Chapter Formatting

This post contains tips on how to make this technique work with Scrivener 3. Firstly it is worth noting that if you intend to use KF8 or ePub 3, then much of the above can be dispensed with, as we’ve added specific features to aid in formatting drop caps (though the formatting is still up to you, given how fluid and evolving this aspect of design remains).

  1. In the Compile overview screen, right-click on the Format in the left sidebar that is being used to style the ebook, and choose to edit it (duplicating if necessary).
  2. In the Section Layouts compile format pane, locate the layout used to style the body text, where drop caps should be added, and click on the “New Pages” tab in the lower half of that pane.
  3. Set the Number of opening words to make uppercase to zero if necessary. This will activate the Add “first-letter” span style to first letter checkbox: tick that.
  4. In the CSS compile format pane, make sure either “Append” or “Use” custom style sheet is chosen, and in the left column, add your drop cap CSS using the “first-letter” selector.

For Mobi and ePub 2, the same basic idea shared before still applies, but there are now better ways to go about getting the HTML around the first letter:

  1. In the main editor, apply whatever formatting you wish to a first letter and use the Format ▸ Style ▸ New Style from Selection... menu command. Save the style as a character style. As with before, the actual formatting is entirely arbitrary, we won’t be using it directly. Using a style simply replaces the Preserve Formatting usage in the v2 example above.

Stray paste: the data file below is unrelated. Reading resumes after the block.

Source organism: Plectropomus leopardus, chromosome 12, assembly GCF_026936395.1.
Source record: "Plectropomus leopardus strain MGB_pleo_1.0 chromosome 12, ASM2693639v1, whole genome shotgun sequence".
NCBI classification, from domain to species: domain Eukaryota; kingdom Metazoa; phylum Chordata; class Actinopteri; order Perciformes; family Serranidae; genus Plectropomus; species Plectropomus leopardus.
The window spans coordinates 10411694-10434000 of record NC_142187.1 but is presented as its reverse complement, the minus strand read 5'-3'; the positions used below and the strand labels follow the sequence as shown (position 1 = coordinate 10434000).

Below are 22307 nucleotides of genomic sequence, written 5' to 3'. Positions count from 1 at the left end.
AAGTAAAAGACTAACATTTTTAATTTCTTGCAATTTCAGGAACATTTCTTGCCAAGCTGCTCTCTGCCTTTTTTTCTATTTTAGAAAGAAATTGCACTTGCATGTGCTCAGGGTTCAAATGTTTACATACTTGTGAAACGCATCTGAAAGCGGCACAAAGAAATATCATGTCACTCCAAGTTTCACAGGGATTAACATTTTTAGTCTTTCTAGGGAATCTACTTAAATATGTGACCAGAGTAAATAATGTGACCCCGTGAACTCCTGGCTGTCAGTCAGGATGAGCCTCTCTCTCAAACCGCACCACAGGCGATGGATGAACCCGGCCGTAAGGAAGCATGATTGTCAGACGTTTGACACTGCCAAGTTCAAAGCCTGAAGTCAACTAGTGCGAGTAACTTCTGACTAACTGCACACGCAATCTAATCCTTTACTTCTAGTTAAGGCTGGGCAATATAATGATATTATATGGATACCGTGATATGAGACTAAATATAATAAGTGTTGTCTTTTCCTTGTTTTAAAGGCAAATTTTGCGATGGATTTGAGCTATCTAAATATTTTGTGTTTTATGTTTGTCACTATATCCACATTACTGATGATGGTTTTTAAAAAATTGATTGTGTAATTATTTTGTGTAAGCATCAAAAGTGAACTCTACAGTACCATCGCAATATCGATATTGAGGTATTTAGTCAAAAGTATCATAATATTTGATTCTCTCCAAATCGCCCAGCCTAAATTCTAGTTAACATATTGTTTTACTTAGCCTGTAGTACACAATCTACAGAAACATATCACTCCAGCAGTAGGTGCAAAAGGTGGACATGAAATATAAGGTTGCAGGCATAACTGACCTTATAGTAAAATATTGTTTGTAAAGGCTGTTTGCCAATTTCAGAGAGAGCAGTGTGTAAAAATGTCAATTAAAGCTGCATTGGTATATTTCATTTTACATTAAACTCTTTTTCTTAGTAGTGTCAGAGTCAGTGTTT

2. In the Compile overview screen, right-click on the Format in the left sidebar that is being used to style the ebook, and choose to edit it (duplicating if necessary).

  3. Click on the Styles compile format pane and click the + button in the upper right corner to add your drop cap style created above:

    • Tick the Treat as raw markup flag in the right-hand column.
    • Place the <span class=“first-letter”> code into the Prefix field, and <\span> into the Suffix field.

    This step replaces the need to use Replacements. Instead of having to type in hyphens or other characters into the editor, we can now atttach the HTML we need to make this work directly onto styled text itself, leaving the editor clean.

  4. In the Text Layout pane, tick Include scriptwriting CSS and following the instructions provided in step 4 of the prior how-to.

These two methods can be used in the same project; they will not collide with one another so long as you use two different Compile Formats (which you generally should do anyway for these two very different approaches to ebook output). If you need both ePub 2 and ePub 3, the styled first letter in the editor will not conflict with the “first-letter” class Scrivener assigns. Download the example project for three demonstrations of the basic technique:

  • ePub 2 / Kindle Mobi
  • ePub 3 / KF8
  • Pandoc ePub

The “Universal Technique” binder item demonstrates how to format your text if you require other export methods beyond ePub 3 and KF8. The second binder item shows that nothing special is necessary in the text at all, if those are all you need, since Scrivener can add the necessary HTML automatically. Naturally, in testing this project, the second paragraph will not have a dropcap in Pandoc and ePub 2 / Mobi output.